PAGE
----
1:32 Hasegawa P-40E “Tiger 104” – Nose Art Group Build
First I want to thank Jaime Carreon for starting this group build. From the beginning I knew I wanted to be part of it, but didn’t know what I should build. Than it became clear it had to be a Flying Tiger P-40 due to their defining Tiger Shark mouths. Then the struggle was which one? At this point I didn’t even know that different variants of the P-40 existed, which is what’s so cool about building models. One can approach every build as a history project. In the end I chose AVG Ace Col. Ed Rector’s Warhawk. This leads me to the other cool thing about the iModeler community. I posted a few WIP images during this build and want to thank both Tom Cleaver and Paul Teixera for their advice on P-40s and this specific bird. I hope I did it justice.
Tom is a font of knowledge on WWII war birds and was very generous with his insights. Paul is just an awesome builder and sent me some great reference pics of his P-40B. If you care to view the WIP thread, click here: http://imodeler.com/groups/nose-art-group-build-1917053956/forum/topic/p-40-tiger-104-132-hasegawa/
Background on Tiger 104’s pilot Colonel Edward F. Rector
On December 10, 1941 Rector was part of a three plane photo reconnaissance mission from Rangoon to Bangkok. On December 20 when the Flying Tigers engaged in combat for the first time during a raid by Hanoi-based Japanese aircraft on the Chinese city of Kunming, Rector provided the American Volunteer Group with its first aerial victory and would later record the last in a long list of 23rd Fighter Group air-to-air kills. In May 1942, he played a critical role in locating and attacking Japanese military columns attempting a push into China at the Salween River Gorge. This allowed the Chinese time to blow up a key bridge across the river, and the Japanese subsequently retreated into Burma. Rector was credited with having destroyed 10.5 Japanese aircraft in aerial combat during the war. More from Wikipedia: https://en.wikipedia.org/wiki/Edward_F._Rector
My Take on the Build
Well as excited as I was to build this bird, I hit a few frustrating points and it seemed to fight me all the way. I’m not sure why, maybe I was distracted. At any rate I got it together after what seemed like months, on yeah, it was months. Funny how life can get in the way of hobbies. Through all it though I continued to marvel at what quintessential fighter the P-40 was. Not too big, not too small, aggressive looking and that fierce shark mouth coming to blow you out of the sky.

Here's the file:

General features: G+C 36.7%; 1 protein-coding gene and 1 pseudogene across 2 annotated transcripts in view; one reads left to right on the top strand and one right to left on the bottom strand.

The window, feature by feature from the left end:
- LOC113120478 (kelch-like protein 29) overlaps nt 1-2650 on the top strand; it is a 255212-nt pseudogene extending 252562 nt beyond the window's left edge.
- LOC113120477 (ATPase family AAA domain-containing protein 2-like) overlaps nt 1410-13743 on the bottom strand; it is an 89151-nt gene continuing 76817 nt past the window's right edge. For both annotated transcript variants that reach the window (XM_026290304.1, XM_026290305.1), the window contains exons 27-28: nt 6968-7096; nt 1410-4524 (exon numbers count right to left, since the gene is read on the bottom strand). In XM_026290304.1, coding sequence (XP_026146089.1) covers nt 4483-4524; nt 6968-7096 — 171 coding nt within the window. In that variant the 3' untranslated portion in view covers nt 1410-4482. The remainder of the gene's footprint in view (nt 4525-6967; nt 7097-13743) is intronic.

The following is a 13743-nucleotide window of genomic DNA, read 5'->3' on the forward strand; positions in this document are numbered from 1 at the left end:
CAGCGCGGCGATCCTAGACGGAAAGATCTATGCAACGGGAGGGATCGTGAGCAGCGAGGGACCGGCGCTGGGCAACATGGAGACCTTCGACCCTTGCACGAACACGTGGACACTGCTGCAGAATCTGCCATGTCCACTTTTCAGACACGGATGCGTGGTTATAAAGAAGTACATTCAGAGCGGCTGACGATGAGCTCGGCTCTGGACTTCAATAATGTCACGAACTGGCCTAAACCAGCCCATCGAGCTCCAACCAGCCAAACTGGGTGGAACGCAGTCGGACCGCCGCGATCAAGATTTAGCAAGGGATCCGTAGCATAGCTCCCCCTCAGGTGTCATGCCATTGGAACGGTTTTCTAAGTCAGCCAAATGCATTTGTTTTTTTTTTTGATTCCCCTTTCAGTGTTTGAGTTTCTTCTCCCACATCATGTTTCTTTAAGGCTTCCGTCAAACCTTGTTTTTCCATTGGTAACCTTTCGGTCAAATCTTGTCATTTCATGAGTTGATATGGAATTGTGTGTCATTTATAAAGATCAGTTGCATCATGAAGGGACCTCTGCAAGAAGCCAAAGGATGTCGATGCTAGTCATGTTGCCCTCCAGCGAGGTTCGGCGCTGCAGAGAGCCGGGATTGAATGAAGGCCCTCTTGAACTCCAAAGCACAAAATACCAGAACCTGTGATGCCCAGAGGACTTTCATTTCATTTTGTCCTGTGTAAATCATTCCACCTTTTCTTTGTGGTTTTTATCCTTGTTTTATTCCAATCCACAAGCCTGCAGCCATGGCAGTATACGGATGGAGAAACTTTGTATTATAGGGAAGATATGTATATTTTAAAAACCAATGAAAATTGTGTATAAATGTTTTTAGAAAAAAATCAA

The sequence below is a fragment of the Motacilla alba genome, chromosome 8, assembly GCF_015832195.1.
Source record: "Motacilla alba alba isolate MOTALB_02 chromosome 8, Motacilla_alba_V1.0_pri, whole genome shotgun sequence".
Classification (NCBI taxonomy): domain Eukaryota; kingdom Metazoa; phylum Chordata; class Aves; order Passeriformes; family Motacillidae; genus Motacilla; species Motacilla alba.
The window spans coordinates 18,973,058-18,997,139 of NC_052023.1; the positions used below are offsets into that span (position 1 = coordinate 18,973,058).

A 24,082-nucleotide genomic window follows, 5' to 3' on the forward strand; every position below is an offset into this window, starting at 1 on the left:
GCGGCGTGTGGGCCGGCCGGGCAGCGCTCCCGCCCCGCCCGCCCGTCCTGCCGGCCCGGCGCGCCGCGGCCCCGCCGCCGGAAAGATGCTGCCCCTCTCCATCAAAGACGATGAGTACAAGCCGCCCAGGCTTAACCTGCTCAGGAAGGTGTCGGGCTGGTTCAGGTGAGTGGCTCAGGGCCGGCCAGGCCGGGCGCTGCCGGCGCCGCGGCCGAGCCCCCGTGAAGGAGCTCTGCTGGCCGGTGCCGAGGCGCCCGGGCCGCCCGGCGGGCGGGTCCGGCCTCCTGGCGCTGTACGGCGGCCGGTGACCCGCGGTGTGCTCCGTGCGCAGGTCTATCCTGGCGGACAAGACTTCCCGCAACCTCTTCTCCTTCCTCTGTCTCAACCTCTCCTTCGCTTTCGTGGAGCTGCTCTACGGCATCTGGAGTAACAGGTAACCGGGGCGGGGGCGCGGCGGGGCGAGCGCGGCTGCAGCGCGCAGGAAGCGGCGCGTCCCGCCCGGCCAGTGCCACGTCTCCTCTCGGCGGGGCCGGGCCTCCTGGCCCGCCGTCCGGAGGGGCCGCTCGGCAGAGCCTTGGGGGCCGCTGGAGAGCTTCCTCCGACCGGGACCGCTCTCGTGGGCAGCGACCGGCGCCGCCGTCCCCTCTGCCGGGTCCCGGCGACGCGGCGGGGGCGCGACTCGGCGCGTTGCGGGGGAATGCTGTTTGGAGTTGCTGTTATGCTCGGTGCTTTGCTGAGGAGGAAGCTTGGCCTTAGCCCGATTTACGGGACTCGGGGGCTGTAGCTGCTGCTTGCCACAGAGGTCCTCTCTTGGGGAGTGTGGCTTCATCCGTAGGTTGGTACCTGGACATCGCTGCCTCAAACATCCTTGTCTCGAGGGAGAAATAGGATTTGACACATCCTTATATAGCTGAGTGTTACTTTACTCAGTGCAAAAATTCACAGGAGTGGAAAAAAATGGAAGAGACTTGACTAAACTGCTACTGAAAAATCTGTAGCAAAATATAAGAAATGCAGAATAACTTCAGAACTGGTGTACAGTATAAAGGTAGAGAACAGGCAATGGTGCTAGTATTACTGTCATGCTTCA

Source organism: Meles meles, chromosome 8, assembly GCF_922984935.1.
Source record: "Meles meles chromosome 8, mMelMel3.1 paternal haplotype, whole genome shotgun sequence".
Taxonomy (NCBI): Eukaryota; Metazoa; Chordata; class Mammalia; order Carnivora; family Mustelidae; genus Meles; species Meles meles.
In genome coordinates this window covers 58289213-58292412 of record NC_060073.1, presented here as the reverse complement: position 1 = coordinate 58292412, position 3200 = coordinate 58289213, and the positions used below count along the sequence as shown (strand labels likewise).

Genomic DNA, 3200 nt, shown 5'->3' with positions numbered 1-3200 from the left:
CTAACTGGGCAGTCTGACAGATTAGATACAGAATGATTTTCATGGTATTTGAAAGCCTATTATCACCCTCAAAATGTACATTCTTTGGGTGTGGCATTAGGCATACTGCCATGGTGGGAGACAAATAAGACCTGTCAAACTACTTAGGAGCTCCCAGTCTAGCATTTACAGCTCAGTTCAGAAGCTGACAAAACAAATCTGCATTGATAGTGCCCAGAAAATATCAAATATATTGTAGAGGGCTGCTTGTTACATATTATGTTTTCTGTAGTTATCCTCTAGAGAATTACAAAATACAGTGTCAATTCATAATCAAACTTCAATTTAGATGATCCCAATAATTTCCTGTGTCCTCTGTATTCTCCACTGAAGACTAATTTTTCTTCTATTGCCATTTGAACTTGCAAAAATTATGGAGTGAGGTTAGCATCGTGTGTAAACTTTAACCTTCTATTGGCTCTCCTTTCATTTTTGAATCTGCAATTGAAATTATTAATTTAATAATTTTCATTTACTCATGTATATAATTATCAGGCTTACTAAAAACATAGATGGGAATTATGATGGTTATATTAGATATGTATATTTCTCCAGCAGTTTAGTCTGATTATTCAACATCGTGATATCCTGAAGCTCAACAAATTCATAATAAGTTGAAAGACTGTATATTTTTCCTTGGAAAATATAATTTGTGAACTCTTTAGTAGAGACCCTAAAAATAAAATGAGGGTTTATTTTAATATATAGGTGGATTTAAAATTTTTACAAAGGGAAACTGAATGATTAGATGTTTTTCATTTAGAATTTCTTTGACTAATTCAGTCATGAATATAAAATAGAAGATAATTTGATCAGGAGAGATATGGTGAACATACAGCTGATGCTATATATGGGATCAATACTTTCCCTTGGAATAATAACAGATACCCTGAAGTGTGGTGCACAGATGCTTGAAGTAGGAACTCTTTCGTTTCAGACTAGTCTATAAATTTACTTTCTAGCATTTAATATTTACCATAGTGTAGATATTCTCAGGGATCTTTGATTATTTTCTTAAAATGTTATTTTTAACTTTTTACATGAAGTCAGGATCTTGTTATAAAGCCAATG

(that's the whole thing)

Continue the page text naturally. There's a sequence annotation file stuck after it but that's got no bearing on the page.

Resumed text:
Speaking of the toothy grin. I decided at the beginning that I was going to paint the mouth rather than trust myself to not mess up placing the decals around the engine cowl. And, for all the layers of Frisket I used to paint that rascal on, I’m glad I did, because Haswgawa decals suck! Or at least I suck at applying them—more on that later.
Since I’ve had bad luck with airbrush primers, I shot this whole thing with Mr. Finishing Surfacer 1500 from a rattle can. It’s not only hard, it fills a bit of the imperfections too. Final paint was all Vallejo from their US Pacific/Burma color line. I figure they must know what the right color is so why not use it. Thanks to Tom Cleaver (mentioned above) for clueing me in on the in-theatre, over-painted US insignias. I made them a different color green, maybe not as pronounced as they could have been, but at least I tried.
This is about the point I found out how much I hated the factory decals. I tore the first Tiger eye I attempted to adhere. Well, after waiting a few days to see if anyone had some spares they would part with, I painted those on too. I outlined everything with fine Sharpie. God knows there is no way I have the talent to paint the black pinstripe around those features. To date I have not added the antenna wires, which is something I’d like to try on this build, so for now it is done. And yes, for those of you who are really observant, I forgot to add the wing Pitot head prior to taking the photos. It has since been added.
With that—I give you my take on Col. Rector’s P-40 Tiger 104. That’s all folks. I look forward to your comments. Keep building!
10 additional images. Click to enlarge.